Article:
Afghan journalists granted permission for judicial review of delays in ARAP decision-making
A group of journalists who applied for urgent relocation to the UK under the Afghan Relocations and Assistance Policy (ARAP) when the Taliban seized Kabul and the British army joined in the US airlift last August have been granted permission to present their case to a High Court judge.
Posted on 30 June 2022
Seven journalists who challenged the delays in considering their applications with legal letters to the Foreign Office can now go ahead with claims for judicial review.
The Foreign Secretary stated in August 2021 that Afghan journalists who have worked for British media at risk from the Taliban due to their association with the UK would be considered for relocation on an exceptional basis.
However, the group’s pleas went unanswered in the nine months after their urgent applications were made. They received no substantive response or anything beyond mere acknowledgements of their online application forms.
Letters were sent on their behalf from their legal representatives Leigh Day, stressing that the group are living at serious and immediate risk of harm or death.
After the ARAP casework team still failed to process the applications urgently, an application for judicial review of the delays was filed at the High Court.
The details of each case provided in legal correspondence and documents to the Government cannot be made public because of the grave risks the journalists face. However these documents tell how the Taliban have been searching for the journalists, delivering threats, and adding their names to a list of people they are seeking to execute. Violent attacks, detention, and torture have already been carried out by the Taliban against some of the individuals and their family members.
The individuals say they feel abandoned by the British Government despite their pledges to protect the families of those Afghan nationals who had helped in the effort to rebuild Afghanistan after the Taliban were quelled. Whistle-blowers testimony has also told of chaotic or no processing of ARAP applications.
The members of the group worked with British media reporting on British operations against the Taliban and the efforts to rebuild Afghanistan’s infrastructure and education system, uphold the rights of women and girls, and the fight to eradicate the drugs trade.
The risk to journalists in Afghanistan of attacks, killing, torture, and grave human rights violations by the Taliban has been recognised at UN level, in reliable NGO and journalistic reports, as well as the Home Office’s own Afghanistan policy information note.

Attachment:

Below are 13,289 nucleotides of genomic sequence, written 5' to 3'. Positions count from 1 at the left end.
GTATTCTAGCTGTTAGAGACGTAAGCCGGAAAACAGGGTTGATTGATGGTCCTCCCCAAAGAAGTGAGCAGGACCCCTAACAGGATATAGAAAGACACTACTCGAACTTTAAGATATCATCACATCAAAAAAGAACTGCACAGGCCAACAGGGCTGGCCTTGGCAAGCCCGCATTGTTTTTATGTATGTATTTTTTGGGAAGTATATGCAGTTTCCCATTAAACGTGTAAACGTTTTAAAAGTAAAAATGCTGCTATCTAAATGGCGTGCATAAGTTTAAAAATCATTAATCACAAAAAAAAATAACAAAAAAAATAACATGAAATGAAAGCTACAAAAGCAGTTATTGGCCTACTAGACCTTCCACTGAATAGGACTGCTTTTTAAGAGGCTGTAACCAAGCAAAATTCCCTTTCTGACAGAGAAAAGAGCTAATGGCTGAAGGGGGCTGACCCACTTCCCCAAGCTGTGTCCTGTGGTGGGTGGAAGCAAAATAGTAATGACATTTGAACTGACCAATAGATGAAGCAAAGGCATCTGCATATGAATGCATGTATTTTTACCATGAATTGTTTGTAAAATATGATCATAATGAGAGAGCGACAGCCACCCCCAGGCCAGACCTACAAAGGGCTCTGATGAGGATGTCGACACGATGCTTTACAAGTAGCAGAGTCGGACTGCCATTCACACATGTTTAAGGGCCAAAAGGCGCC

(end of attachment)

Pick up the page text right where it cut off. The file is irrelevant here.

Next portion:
Since proceedings were served on the Government, one decision has now been made. However, the other seven claimants remain stuck in limbo, with no response to their applications and no indication of when they might be decided. It is expected that the judicial review hearing in their case will take place over the summer.
Leigh Day lawyer Erin Alcock, who represents the group, said:
“Our clients are delighted they have been granted permission to proceed with their judicial review challenge. The court has granted our clients a fast-tracked timetable on the basis of submissions made about the risk to their lives.
“The situation faced by our clients is incredibly troubling. They are seen as traitors by the Taliban and live in fear of violent retribution carried out against themselves or their family members. All have been subject to threats by the Taliban and many of them have experienced torture and mistreatment because of their journalism. Journalists perform a crucial role in society and in upholding free speech; this role has left them seriously exposed. Our clients and others in similar situations deserve a functioning system for the processing of their relocation applications.
“Sadly, this group are not the only clients we represent who are stuck in limbo waiting for their applications to be decided, despite receiving direct threats and attempts on their lives. These delays are wholly unacceptable.”
The individuals are represented by Leigh Day together with Adam Straw QC, Catherine Meredith and Donnchadh Greene of Doughty Street Chambers.
Afghan journalists commence legal proceedings against unacceptable delays to claims for relocation to UK
Afghan journalists living in terror of the Taliban because of their former work with the British media have filed an application for judicial review after waiting months without their applications to relocate to the UK being processed.